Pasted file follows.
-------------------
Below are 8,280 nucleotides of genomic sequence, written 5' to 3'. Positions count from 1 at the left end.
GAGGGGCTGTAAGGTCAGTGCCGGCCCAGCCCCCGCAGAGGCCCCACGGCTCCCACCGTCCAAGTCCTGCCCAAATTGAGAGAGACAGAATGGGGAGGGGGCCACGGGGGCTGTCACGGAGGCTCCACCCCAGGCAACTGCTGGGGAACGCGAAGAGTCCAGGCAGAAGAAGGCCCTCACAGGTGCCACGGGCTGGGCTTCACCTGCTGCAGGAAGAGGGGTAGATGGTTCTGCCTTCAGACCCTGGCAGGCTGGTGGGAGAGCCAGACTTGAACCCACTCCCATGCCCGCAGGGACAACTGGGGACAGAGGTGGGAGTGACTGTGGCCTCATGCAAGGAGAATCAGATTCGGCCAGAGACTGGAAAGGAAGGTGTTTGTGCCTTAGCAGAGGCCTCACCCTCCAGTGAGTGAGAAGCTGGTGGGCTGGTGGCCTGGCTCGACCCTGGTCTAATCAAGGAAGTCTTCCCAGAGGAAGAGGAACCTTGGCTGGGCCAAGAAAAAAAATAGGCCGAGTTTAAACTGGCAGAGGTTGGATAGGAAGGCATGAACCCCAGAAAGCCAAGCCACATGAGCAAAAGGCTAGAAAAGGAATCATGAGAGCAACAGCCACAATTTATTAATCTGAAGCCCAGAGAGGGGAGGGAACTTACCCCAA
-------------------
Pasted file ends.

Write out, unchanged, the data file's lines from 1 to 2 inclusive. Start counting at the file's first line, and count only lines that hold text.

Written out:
Below are 8,280 nucleotides of genomic sequence, written 5' to 3'. Positions count from 1 at the left end.
GAGGGGCTGTAAGGTCAGTGCCGGCCCAGCCCCCGCAGAGGCCCCACGGCTCCCACCGTCCAAGTCCTGCCCAAATTGAGAGAGACAGAATGGGGAGGGGGCCACGGGGGCTGTCACGGAGGCTCCACCCCAGGCAACTGCTGGGGAACGCGAAGAGTCCAGGCAGAAGAAGGCCCTCACAGGTGCCACGGGCTGGGCTTCACCTGCTGCAGGAAGAGGGGTAGATGGTTCTGCCTTCAGACCCTGGCAGGCTGGTGGGAGAGCCAGACTTGAACCCACTCCCATGCCCGCAGGGACAACTGGGGACAGAGGTGGGAGTGACTGTGGCCTCATGCAAGGAGAATCAGATTCGGCCAGAGACTGGAAAGGAAGGTGTTTGTGCCTTAGCAGAGGCCTCACCCTCCAGTGAGTGAGAAGCTGGTGGGCTGGTGGCCTGGCTCGACCCTGGTCTAATCAAGGAAGTCTTCCCAGAGGAAGAGGAACCTTGGCTGGGCCAAGAAAAAAAATAGGCCGAGTTTAAACTGGCAGAGGTTGGATAGGAAGGCATGAACCCCAGAAAGCCAAGCCACATGAGCAAAAGGCTAGAAAAGGAATCATGAGAGCAACAGCCACAATTTATTAATCTGAAGCCCAGAGAGGGGAGGGAACTTACCCCAA